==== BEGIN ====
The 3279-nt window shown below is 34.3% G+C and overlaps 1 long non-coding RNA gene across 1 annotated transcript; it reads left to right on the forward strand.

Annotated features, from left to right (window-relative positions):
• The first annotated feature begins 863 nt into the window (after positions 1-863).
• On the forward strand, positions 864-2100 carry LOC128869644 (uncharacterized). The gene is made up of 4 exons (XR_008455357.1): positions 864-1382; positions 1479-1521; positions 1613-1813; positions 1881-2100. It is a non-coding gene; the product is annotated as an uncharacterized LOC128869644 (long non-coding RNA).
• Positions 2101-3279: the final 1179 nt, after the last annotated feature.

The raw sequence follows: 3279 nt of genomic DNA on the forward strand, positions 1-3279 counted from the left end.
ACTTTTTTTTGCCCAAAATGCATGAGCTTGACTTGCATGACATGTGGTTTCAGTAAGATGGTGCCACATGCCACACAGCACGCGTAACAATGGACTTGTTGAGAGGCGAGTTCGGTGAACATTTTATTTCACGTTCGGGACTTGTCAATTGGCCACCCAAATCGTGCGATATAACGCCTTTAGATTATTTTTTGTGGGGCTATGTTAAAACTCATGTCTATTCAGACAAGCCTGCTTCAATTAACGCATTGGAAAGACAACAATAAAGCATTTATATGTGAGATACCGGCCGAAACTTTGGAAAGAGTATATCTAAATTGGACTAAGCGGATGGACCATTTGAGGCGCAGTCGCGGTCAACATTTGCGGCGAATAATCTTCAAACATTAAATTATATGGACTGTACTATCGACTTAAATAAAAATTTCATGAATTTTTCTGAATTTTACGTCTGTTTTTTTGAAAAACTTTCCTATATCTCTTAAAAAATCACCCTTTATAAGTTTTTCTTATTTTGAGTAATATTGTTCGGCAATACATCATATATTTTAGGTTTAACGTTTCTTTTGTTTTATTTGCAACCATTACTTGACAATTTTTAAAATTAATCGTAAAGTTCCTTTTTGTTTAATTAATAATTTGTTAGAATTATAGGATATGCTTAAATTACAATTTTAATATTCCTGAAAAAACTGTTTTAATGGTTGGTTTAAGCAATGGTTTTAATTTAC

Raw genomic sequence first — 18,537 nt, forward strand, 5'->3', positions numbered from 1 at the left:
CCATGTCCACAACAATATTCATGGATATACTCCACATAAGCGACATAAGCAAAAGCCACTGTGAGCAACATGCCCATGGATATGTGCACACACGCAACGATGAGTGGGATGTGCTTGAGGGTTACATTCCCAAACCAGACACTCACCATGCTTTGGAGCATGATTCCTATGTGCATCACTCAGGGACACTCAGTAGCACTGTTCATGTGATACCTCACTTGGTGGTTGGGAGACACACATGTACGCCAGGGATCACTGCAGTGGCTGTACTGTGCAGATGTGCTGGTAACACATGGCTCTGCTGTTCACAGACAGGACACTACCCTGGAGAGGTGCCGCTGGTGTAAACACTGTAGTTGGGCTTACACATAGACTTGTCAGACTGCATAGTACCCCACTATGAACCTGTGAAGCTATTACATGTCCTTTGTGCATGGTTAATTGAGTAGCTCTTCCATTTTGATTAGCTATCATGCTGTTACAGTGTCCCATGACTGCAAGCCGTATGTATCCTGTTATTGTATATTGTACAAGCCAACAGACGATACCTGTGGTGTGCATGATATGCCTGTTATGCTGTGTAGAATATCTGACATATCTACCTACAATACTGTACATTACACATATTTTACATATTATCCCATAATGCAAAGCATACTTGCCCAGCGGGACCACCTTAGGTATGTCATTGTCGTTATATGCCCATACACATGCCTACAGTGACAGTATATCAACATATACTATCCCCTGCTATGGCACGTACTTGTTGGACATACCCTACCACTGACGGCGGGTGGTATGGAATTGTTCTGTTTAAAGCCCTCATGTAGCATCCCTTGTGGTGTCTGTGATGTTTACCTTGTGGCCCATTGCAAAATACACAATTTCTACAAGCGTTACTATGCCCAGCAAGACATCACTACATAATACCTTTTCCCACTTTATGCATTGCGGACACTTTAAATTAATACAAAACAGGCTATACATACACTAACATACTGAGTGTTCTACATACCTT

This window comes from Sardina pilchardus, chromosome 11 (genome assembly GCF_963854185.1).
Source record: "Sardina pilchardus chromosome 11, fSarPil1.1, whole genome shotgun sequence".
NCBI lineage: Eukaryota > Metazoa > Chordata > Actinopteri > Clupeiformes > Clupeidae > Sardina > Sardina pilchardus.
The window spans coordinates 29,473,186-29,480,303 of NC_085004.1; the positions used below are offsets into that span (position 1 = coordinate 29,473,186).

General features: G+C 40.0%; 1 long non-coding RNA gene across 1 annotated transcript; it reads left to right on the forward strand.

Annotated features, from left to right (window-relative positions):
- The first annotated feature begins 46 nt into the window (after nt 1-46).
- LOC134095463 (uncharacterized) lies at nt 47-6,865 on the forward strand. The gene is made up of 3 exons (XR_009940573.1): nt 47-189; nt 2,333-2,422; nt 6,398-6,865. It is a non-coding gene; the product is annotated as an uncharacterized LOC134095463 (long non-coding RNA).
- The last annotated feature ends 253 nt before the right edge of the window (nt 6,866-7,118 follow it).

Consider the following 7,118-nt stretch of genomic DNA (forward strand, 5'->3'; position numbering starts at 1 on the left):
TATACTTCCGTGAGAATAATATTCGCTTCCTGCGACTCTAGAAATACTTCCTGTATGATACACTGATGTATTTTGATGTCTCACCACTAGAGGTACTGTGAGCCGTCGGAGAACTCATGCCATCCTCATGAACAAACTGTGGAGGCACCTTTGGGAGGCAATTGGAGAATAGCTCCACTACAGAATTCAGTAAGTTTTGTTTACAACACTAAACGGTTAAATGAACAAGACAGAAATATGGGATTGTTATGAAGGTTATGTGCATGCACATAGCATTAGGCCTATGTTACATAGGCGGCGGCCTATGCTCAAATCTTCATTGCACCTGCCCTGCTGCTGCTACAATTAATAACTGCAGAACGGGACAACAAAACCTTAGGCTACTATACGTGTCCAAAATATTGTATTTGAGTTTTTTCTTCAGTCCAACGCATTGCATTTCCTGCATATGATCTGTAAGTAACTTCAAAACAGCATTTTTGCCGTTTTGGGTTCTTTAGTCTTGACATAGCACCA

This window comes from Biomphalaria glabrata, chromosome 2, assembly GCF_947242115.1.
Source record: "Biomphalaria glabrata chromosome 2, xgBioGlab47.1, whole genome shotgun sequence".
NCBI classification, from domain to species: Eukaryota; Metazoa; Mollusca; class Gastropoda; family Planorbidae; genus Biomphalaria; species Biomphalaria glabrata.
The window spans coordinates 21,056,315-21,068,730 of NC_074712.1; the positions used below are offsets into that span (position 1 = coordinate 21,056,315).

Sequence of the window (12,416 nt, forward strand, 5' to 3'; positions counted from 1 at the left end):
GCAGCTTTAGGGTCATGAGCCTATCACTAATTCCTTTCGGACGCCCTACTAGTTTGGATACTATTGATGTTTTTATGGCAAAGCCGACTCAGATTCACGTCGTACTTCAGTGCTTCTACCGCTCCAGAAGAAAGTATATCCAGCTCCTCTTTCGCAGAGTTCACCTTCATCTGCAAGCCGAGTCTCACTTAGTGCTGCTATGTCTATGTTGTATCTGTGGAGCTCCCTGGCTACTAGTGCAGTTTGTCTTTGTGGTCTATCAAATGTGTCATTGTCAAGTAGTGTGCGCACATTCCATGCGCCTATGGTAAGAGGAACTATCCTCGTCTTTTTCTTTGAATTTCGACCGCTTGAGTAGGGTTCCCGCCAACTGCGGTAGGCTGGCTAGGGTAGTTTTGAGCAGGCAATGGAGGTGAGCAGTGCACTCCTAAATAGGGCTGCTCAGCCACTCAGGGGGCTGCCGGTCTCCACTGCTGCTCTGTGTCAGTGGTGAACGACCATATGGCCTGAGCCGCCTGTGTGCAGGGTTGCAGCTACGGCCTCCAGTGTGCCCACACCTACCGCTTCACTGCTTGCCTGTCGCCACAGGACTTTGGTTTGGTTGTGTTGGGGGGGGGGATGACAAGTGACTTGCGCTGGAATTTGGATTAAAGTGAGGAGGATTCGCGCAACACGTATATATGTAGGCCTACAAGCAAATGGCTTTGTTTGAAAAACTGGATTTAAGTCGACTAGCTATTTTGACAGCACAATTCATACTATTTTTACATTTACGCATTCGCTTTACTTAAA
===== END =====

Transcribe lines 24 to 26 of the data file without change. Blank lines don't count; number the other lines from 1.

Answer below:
The window spans coordinates 21,056,315-21,068,730 of NC_074712.1; the positions used below are offsets into that span (position 1 = coordinate 21,056,315).

Sequence of the window (12,416 nt, forward strand, 5' to 3'; positions counted from 1 at the left end):
GCAGCTTTAGGGTCATGAGCCTATCACTAATTCCTTTCGGACGCCCTACTAGTTTGGATACTATTGATGTTTTTATGGCAAAGCCGACTCAGATTCACGTCGTACTTCAGTGCTTCTACCGCTCCAGAAGAAAGTATATCCAGCTCCTCTTTCGCAGAGTTCACCTTCATCTGCAAGCCGAGTCTCACTTAGTGCTGCTATGTCTATGTTGTATCTGTGGAGCTCCCTGGCTACTAGTGCAGTTTGTCTTTGTGGTCTATCAAATGTGTCATTGTCAAGTAGTGTGCGCACATTCCATGCGCCTATGGTAAGAGGAACTATCCTCGTCTTTTTCTTTGAATTTCGACCGCTTGAGTAGGGTTCCCGCCAACTGCGGTAGGCTGGCTAGGGTAGTTTTGAGCAGGCAATGGAGGTGAGCAGTGCACTCCTAAATAGGGCTGCTCAGCCACTCAGGGGGCTGCCGGTCTCCACTGCTGCTCTGTGTCAGTGGTGAACGACCATATGGCCTGAGCCGCCTGTGTGCAGGGTTGCAGCTACGGCCTCCAGTGTGCCCACACCTACCGCTTCACTGCTTGCCTGTCGCCACAGGACTTTGGTTTGGTTGTGTTGGGGGGGGGGATGACAAGTGACTTGCGCTGGAATTTGGATTAAAGTGAGGAGGATTCGCGCAACACGTATATATGTAGGCCTACAAGCAAATGGCTTTGTTTGAAAAACTGGATTTAAGTCGACTAGCTATTTTGACAGCACAATTCATACTATTTTTACATTTACGCATTCGCTTTACTTAAA